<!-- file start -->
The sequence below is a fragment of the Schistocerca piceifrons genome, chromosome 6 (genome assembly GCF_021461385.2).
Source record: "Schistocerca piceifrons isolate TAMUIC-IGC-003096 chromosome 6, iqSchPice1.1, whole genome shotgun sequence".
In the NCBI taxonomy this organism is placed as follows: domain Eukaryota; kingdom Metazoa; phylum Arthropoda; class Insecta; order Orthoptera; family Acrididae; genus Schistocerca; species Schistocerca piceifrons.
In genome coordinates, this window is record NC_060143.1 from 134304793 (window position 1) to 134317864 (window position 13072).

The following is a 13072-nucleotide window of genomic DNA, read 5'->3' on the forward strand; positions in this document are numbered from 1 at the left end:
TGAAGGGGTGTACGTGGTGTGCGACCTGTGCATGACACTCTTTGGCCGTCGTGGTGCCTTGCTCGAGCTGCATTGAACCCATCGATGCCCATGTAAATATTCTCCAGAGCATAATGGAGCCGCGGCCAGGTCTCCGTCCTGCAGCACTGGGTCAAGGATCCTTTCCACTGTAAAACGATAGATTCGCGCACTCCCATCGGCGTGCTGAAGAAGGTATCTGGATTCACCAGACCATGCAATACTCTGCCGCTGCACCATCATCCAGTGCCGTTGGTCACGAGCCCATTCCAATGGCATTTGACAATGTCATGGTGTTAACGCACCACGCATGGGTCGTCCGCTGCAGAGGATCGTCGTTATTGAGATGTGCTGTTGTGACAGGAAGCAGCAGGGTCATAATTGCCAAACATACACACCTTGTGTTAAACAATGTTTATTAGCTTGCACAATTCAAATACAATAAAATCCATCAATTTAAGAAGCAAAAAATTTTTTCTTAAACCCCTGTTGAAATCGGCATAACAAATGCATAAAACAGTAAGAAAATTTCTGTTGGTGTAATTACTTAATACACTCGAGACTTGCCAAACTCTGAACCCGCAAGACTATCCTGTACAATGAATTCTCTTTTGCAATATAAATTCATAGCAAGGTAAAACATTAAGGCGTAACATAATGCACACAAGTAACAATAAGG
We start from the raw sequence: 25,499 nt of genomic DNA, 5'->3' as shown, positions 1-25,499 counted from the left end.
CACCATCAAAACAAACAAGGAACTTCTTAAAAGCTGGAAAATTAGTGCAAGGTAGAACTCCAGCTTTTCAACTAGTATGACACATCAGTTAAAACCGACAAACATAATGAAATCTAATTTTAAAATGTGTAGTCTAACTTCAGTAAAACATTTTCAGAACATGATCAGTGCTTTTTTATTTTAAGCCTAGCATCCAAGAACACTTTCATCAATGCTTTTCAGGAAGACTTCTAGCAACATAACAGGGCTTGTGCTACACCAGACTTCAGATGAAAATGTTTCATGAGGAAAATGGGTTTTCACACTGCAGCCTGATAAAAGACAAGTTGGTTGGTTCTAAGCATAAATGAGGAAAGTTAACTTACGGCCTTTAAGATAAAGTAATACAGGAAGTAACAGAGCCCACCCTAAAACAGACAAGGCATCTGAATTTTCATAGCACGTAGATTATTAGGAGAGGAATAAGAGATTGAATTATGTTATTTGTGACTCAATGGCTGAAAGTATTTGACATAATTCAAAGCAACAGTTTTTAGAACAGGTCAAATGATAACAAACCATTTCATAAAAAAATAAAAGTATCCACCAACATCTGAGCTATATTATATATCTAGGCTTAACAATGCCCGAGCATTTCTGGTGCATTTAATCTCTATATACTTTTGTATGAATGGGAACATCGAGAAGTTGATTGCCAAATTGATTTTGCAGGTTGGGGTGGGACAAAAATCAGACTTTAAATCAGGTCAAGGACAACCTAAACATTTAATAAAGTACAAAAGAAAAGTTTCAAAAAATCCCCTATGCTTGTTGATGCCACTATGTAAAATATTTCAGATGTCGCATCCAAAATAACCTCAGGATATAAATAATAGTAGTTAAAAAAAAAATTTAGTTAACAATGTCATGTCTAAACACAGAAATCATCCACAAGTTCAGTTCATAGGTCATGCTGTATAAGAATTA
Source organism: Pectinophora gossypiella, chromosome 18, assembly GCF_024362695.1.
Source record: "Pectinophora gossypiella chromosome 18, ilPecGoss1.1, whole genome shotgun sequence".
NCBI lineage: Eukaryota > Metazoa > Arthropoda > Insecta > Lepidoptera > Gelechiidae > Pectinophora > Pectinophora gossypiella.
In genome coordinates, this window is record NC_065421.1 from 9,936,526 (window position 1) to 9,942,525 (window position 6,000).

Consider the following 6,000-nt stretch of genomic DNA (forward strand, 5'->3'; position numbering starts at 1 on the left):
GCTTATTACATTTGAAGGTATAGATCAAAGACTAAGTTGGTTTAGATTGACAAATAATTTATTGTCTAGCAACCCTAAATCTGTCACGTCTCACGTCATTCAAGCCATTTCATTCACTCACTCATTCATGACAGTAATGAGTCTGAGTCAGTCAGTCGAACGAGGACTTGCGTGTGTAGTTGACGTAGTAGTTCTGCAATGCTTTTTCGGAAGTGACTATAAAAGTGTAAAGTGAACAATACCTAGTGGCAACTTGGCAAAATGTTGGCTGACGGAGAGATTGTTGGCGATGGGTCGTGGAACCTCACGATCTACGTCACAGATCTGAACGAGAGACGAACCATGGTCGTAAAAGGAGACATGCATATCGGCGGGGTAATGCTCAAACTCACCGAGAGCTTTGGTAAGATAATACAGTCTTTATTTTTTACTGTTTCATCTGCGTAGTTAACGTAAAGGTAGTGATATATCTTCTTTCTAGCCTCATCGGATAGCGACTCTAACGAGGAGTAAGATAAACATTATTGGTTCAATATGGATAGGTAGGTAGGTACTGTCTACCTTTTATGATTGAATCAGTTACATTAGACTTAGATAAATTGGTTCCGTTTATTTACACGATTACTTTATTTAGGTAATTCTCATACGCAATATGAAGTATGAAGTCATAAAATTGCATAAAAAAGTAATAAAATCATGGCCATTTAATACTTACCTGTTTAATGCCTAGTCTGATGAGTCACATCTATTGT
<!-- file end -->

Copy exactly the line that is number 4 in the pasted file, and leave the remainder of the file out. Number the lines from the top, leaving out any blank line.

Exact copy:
In genome coordinates, this window is record NC_060143.1 from 134304793 (window position 1) to 134317864 (window position 13072).